Is the future broken?
TV’s sharpest writer thinks we’ll get the future we deserve. Martin Saunders asks: Should Christians listen to him?
‘A Future you Deserve’: one of the
promotional taglines for the second
series of highly acclaimed TV
three-parter Black Mirror, which
ran on Channel 4 in February. The
alternative slogan was less opaque,
more directly indicative of the
writer’s withering hope. It read,
simply: ‘The Future’s Broken’.
That belief belongs to Charlie
Brooker, increasingly regarded – by
myself and many others – as one of
Britain’s most talented writers.
Having made his name as an
acid-tongued Guardian TV
columnist, he now enjoys a threepronged
career: fronting satirical
TV comedy shows including his
Newswipe series, continuing an
occasional newspaper career, and
perhaps most interestingly, writing
dark comedy drama for the small
It’s unclear how
much of the real
man we get in
his writing and
but the voice and
viewpoint he uses
is one of angry
Brooker is one
of the most
of modern culture – widening his
focus in recent years from television
to wider media, politics and more.
Key to the credibility of that voice
is his apparent self-loathing; how
else could he be so scathing about
the very media that he plays such
an increasingly central role in? He
recognises – like the apostle Paul
when he calls himself ‘chief of all
sinners’ in 1 Timothy 1:15 – that
he has to take his own share of the
blame for the things he despises.
The Black Mirror concept is a
perfect expression of Brooker’s dark
worldview. Presenting three twisted
fables set in a possible near future,
the show imagines what might
happen if some of our more
worrying cultural trends are seen
through to their ultimate logical
conclusion. So the first series
featured stories about the mixed
blessings of increased technology
and social media, and a nightmarish
vision of where TV talent shows
might be heading.
The latest run fished in similar
waters, but was more sophisticated.
Whereas the first trilogy sometimes
relied on shocks and on-the-nose
satire, the second series seemed
more interested in properly exploring ideas through convincing
drama. These visions of the future
really felt like dark but possible
realities. It kicked off with ‘Be Right
Back’ – the story of a bereaved
woman enabled by technology to
communicate with a version of her
dead partner created from the
echoes of his social media activity.
It raised concerns about how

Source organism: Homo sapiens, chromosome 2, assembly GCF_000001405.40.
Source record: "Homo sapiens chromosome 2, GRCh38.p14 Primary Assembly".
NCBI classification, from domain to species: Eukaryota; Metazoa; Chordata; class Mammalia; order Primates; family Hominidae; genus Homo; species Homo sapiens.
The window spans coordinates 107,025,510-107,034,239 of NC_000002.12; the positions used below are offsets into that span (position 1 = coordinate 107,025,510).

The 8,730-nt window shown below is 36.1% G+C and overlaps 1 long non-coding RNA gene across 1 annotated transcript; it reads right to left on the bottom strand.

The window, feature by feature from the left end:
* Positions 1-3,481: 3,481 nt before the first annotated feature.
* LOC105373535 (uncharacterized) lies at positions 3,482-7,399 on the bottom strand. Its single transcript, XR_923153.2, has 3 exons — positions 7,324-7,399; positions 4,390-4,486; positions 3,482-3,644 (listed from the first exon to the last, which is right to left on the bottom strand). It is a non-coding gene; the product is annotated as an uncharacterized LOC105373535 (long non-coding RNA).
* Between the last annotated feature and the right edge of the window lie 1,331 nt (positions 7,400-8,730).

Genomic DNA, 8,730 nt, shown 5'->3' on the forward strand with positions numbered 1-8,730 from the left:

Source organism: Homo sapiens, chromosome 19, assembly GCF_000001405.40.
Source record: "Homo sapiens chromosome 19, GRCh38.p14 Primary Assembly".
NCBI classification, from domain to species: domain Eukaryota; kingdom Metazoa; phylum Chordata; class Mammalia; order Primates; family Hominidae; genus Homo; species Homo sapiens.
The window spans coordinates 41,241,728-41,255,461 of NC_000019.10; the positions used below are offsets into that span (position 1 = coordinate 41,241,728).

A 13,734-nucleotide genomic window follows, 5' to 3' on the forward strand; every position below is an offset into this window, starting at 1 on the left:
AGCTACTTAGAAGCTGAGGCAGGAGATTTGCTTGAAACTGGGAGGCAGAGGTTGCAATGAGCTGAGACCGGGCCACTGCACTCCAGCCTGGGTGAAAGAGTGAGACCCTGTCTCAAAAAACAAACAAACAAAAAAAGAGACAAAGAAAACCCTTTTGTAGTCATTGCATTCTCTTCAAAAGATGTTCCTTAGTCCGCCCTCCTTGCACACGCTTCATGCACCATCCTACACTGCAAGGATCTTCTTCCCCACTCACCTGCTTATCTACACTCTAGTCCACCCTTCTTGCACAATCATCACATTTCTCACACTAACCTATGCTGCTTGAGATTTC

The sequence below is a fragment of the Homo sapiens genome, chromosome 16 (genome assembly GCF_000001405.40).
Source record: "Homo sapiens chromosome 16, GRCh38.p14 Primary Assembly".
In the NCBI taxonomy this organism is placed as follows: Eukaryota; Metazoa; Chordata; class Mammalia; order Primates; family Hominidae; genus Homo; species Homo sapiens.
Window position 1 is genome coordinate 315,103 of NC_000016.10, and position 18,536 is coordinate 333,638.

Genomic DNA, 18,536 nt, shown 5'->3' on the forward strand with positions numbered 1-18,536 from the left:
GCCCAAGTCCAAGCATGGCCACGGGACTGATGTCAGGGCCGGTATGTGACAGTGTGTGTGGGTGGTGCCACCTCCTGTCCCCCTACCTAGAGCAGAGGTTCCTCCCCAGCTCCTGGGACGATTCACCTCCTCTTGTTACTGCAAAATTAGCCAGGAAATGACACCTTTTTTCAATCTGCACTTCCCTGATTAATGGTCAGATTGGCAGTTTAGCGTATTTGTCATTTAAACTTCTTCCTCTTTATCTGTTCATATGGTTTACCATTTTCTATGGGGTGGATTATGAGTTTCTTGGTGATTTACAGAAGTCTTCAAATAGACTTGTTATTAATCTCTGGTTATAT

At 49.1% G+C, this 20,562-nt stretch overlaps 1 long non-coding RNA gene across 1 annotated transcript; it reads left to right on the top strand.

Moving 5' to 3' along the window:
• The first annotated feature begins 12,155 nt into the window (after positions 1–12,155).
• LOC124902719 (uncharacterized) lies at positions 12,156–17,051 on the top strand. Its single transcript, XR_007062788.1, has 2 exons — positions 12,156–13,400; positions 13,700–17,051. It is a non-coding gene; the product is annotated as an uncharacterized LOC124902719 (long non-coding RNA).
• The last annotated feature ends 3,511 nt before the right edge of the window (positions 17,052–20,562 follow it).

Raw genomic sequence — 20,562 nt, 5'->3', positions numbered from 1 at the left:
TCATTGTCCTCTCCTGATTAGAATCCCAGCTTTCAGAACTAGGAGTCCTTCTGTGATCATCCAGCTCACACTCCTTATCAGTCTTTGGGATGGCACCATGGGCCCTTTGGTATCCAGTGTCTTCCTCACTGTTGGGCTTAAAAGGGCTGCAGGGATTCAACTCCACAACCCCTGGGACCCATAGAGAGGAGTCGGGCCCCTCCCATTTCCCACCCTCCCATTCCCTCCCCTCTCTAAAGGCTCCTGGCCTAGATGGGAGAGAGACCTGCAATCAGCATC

technology can prevent us from
processing emotion naturally;
ringing true with the way that
social media can feed neediness and
the desire for attention.
The third story (each stands
alone) was ‘The Waldo Moment’, a
stinging critique of political
engagement among younger people
who, in Brooker’s vision, would
rather listen to an abusive Ali
G-style interviewer than to the
politicians alongside him. Again,
not a great leap of the imagination
when you stop to think about it.
Between these two stories, however,
towered the extraordinary second
episode, a terrifying and brilliant
work of drama that will live long in
the memories of all who saw it.
‘White Bear’ opens with a woman
(Lenora Crichlow, pictured to right)
waking in an unfamiliar place. She
doesn’t know who she is or how she
got there, and as she heads outside
is confronted by scores of silent
zombie-like people, all apparently filming her on mobile phones.
A gunman emerges; she runs for
her life and is fortunate to meet
a friendly face who can help her
escape. She is then told that the vast
majority of the population
are being controlled by a
travel to a
in an effort
events take a shocking turn...
‘White Bear’ appears to be about
one thing – paranoia around
technology – but is eventually
revealed to be about something else
entirely; something much more
primal and important. This is the
genius of Black Mirror as a whole
– like the great satirists, Brooker
isn’t just poking fun at culture but
making a deadly serious point
about, and for the benefit of, his
By the end of the episode, the
viewer is left with a profound
image. Whether this is what the
writer intended or not, that image is
a vision of hell itself; of the opposite of what Christianity preaches about
God’s best future for humankind.
Joining the dots, then, Brooker
becomes the modern-day Dante,
illustrating the Inferno that awaits
people if they continue on their path
This is what I find really
interesting. Like many atheists,
Charlie Brooker is in danger of only
offering nihilistic deconstruction.
The way we live now has
consequences: a broken future; a
future we deserve. There is no sense
of hope or redemption – most of
these tales conclude with a bleak
assessment that things are likely
only to descend further. There’s
never a sense that these situations
could be saved or improved; no
illustration of a better way. At best,
Black Mirror is a great big warning
sign; at worst, it’s utter defeatism.
Remaking and Renewing
Black Mirror enables us – as the
title suggests – to reflect on where
our world might be heading.
Brooker has a gift for conveying
our worst fears about ourselves
through drama, which is, of
course, what makes the whole
thing so compelling. His stories
shouldn’t frighten us, but they
should challenge us. His strength
is in identifying the problems; ours
should be in redemptive solutions.
He has no hope for us; we who
know God, know hope. We know
that grace plays havoc with the idea
of the future we deserve.
Do Christians take the future
seriously enough? Certainly in one
sense we do. Yet perhaps in focusing
on humanity’s eternal destination,
we have forgotten God’s mission to
remake and renew the earth. The
show suggests that politics, media,
technology and society as a whole
are all on a one-way journey to hell.
A Church that concerns itself with
the remaking and renewing of all of
these might argue to the contrary.
As we gaze into the Black Mirror,
we should be inspired to bring the
change that Charlie Brooker fears is
now beyond our reach.